Union membership declined again in 2004, a trend evident since Bureau of Labor Statistics monitoring which began in 1983. The percentage of union workers for 2004 was only 12.5%, compared with 20.1% in 1983. These figures reflect both private sector and government employees. In the private sector alone, union membership has declined to a mere 7.9% of the workforce, a figure about one-half what it was in 1983. AFL-CIO reports of affiliated unions indicate the same trend. Even though 105,000 new members were added in 2004, the losses from closings and permanent layoffs resulted in a net decrease of 167,775, bringing total AFL-CIO membership below 12 million.
In related news, the Executive Council of the AFL-CIO completed a three-day meeting in early March devoted to reversing the decline in union membership and improving labor’s political influence. The Executive Council voted 14-8 to support President Sweeney’s proposals to spend more on political and grass-roots mobilization, and give rebates to unions that devote 30% of their budgets to organizing. The “mobilization” funds will come from earmarking half of the 61-cent-a-month tax per member that each union pays the AFL-CIO. Teamster President Hoffa has called for rebating 50% of the per capita tax to unions that commit either 10% of their budget or $2 million to organizing in key industries. The Hoffa proposal was supported by unions representing about 40% of AFL-CIO membership. Sweeney’s proposal would increase the current organizing fund to $15 million, while the Hoffa proposal would rebate $35 million back to member unions for organizing, according to Sweeney’s opponents. The fight will continue on the floor of the AFL-CIO convention this summer, where Sweeney is seeking re-election.
The NLRB General Counsel has issued a complaint against the Steelworkers Union and Heartland Industrial Partners, an investment firm, charging that their “card check” and “neutrality” agreements violate the secondary boycott provisions of Section 8(e) of the National Labor Relations Act. The agreement to require any acquired company that Heartland controlled to agree to be bound by such neutrality and card check agreements was a form of restrictive “hot cargo” agreement that the Act condemns. Section 8(e) prohibits unions and employers from having agreements where “the employer agrees to cease or refrain from handling, using, selling, transporting or otherwise dealing in any of the products of any other employer, or to cease doing business with any person.” Here, the agreement restricts Heartland’s ability to invest in other entities.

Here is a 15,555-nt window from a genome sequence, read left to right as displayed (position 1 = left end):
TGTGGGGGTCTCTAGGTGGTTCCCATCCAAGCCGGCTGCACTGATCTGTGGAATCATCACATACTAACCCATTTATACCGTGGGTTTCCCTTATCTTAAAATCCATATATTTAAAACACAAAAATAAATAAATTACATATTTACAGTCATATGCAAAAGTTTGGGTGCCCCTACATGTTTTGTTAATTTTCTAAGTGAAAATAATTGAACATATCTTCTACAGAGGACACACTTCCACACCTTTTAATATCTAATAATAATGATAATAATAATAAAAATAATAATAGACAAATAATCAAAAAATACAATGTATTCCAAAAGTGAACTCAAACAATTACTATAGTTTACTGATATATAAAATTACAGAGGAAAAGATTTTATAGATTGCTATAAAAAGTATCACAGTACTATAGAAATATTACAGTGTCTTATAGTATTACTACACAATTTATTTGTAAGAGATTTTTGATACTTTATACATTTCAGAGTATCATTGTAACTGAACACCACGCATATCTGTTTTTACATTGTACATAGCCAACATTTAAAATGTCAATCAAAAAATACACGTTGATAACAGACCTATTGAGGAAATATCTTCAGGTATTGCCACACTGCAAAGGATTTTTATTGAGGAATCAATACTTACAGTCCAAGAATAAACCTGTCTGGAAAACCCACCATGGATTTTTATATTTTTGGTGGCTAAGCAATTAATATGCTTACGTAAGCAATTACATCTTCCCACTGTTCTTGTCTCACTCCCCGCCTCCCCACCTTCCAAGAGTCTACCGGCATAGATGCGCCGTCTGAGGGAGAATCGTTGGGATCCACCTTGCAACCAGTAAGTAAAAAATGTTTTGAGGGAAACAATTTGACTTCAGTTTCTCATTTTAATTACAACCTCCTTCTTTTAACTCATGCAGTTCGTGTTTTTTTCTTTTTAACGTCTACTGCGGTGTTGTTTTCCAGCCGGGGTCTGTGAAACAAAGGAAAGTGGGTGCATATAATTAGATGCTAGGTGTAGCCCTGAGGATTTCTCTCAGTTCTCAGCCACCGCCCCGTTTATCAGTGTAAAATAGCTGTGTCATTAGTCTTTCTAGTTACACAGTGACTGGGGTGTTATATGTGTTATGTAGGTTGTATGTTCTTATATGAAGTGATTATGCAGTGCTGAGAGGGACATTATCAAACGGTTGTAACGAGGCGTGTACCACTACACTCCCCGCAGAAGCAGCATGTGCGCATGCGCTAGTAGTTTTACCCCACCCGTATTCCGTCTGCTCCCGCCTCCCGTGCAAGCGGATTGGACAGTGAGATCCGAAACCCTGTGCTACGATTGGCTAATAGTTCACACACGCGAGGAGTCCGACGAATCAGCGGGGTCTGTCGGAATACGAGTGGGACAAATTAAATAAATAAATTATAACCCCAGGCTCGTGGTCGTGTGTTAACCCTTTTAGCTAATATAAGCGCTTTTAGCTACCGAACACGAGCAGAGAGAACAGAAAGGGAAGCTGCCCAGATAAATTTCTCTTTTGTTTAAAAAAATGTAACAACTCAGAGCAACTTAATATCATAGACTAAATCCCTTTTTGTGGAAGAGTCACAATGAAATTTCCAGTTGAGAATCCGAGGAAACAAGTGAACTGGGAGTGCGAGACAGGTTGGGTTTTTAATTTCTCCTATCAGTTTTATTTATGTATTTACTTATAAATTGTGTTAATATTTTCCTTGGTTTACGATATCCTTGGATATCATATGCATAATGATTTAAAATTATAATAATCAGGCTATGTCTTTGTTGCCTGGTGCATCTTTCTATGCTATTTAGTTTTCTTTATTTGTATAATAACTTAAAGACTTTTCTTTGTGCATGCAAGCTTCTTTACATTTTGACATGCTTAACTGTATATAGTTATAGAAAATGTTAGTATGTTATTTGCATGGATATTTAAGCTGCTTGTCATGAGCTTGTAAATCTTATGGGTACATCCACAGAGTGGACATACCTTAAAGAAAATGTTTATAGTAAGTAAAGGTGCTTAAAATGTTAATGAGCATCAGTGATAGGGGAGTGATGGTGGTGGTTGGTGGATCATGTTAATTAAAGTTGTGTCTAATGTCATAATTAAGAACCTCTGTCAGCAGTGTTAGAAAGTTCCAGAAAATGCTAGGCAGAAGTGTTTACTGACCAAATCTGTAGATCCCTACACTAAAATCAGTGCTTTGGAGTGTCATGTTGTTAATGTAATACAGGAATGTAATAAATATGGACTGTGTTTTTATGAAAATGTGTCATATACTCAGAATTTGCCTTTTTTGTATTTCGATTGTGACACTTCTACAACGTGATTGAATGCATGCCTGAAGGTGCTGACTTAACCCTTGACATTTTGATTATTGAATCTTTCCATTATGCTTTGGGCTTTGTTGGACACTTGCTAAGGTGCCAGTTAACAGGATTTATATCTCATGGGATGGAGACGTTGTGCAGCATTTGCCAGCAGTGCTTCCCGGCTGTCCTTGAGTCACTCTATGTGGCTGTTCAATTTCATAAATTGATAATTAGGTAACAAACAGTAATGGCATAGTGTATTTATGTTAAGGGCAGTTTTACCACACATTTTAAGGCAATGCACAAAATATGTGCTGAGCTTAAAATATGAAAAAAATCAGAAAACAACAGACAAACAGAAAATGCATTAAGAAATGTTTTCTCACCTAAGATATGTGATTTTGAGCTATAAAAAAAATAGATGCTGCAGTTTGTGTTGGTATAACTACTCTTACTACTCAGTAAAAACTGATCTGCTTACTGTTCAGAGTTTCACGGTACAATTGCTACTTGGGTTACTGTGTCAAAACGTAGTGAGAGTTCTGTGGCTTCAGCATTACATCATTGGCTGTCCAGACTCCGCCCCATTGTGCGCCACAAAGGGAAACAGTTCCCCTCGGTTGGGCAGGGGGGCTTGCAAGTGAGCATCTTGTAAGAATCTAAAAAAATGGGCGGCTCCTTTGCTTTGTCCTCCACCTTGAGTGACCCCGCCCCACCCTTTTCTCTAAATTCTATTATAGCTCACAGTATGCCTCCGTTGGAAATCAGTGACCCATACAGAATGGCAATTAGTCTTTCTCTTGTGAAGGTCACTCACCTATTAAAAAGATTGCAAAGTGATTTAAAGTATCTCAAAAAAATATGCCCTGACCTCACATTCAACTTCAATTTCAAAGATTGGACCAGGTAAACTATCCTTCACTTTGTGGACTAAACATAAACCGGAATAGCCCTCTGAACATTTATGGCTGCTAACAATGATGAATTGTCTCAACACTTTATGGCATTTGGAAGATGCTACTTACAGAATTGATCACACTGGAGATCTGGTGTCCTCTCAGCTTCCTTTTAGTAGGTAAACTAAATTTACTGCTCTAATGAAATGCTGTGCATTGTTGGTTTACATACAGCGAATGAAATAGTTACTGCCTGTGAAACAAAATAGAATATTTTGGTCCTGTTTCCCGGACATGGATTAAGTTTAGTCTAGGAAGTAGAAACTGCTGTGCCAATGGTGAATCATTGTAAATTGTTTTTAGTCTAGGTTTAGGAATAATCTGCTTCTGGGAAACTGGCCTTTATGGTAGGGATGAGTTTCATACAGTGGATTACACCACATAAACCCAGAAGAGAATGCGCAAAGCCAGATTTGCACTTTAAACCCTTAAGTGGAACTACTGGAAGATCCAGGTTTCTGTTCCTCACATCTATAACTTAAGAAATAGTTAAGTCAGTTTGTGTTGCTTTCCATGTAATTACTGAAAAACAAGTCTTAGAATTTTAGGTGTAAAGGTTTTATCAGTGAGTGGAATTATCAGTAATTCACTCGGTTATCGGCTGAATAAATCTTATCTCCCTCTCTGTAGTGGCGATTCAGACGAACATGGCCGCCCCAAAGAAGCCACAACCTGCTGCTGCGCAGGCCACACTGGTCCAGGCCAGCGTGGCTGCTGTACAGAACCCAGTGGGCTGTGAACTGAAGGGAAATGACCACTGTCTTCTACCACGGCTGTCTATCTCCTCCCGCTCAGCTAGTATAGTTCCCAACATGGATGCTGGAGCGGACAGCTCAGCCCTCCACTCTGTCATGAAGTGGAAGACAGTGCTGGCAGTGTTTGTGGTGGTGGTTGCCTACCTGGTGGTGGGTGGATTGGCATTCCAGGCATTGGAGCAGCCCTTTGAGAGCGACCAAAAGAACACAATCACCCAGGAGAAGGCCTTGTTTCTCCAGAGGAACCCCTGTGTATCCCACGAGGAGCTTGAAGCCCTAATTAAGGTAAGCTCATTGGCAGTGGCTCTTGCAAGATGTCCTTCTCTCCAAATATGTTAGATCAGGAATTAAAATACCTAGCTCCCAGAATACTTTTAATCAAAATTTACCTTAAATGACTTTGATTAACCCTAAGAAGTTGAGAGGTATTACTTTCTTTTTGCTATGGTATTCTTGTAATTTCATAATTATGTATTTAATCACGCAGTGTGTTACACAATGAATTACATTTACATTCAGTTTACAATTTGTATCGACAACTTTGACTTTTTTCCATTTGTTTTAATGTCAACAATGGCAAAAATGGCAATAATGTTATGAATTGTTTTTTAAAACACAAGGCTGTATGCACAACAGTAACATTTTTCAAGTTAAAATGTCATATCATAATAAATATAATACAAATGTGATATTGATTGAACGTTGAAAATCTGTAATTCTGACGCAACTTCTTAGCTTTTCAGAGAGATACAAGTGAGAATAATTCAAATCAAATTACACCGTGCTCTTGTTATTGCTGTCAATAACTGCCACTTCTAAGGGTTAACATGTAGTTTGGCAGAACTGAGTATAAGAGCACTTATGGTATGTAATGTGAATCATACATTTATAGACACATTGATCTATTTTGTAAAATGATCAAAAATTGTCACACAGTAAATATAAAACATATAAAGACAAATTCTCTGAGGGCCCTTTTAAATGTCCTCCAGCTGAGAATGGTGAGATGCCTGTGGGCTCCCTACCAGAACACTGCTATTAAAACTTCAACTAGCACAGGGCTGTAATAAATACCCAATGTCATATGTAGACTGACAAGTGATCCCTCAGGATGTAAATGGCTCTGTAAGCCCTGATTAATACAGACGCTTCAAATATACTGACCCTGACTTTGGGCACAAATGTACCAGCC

A vote to merge the United Steelworkers of America and PACE (Paper, Allied-Industrial, Chemical and Energy Workers) would create the nation’s largest industrial union. The Steelworkers have 575,000 members and PACE 275,000. The merger, which is scheduled for vote in mid-April and is almost certain to pass, will affect the metals, paper and forestry products, tire and rubber, mining, glass, chemical, and energy industries. The Steelworkers and PACE claim that “additional density” will increase organizing opportunities, and further expand their presence in transportation, utilities, equipment and machinery, and the service sector.
An American Bar Association conference recently addressed the growing number of reversals of NLRB decisions by Bush appointees. Democrat Member Liebman finds disturbing the reversals of Clinton-era decisions, which have resulted in narrowing the scope of employees covered by the Act, narrowing coverage of employee protections, and unwillingness to apply the statute “dynamically to changing conditions.” Labor organizations are especially concerned over the NLRB’s plan to review cases involving an employer’s recognition of a union based on authorization cards, and the present rules that the union must have a “reasonable period” to bargain in such cases before a secret ballot election can be held. Republican Member Schaumber pointed out that since Republican appointees became a majority on the Board, it has so far reversed precedent in eight or nine cases – compared with 41 reversals of precedent made during the Clinton administration.
An NLRB ruling that an employer violated federal labor law by failing to provide information about the company’s use of outside contractors was recently upheld by the Fourth Circuit Court of Appeals. Allegheny Power argued to the Court that it had provided the local union with all the information that it had about outside contractors; however, the Court found that the company had an affirmative obligation to make reasonable efforts to obtain more complete information from its contractors needed by the union to police the collective bargaining agreement. A dissenting judge found that the company had acted in good faith, that the union had failed to demonstrate a need for additional information, and that the Board had failed to address the company’s valid defenses. It bears repeating that the failure to furnish information in a bargaining context or in a litigation context is very difficult to justify.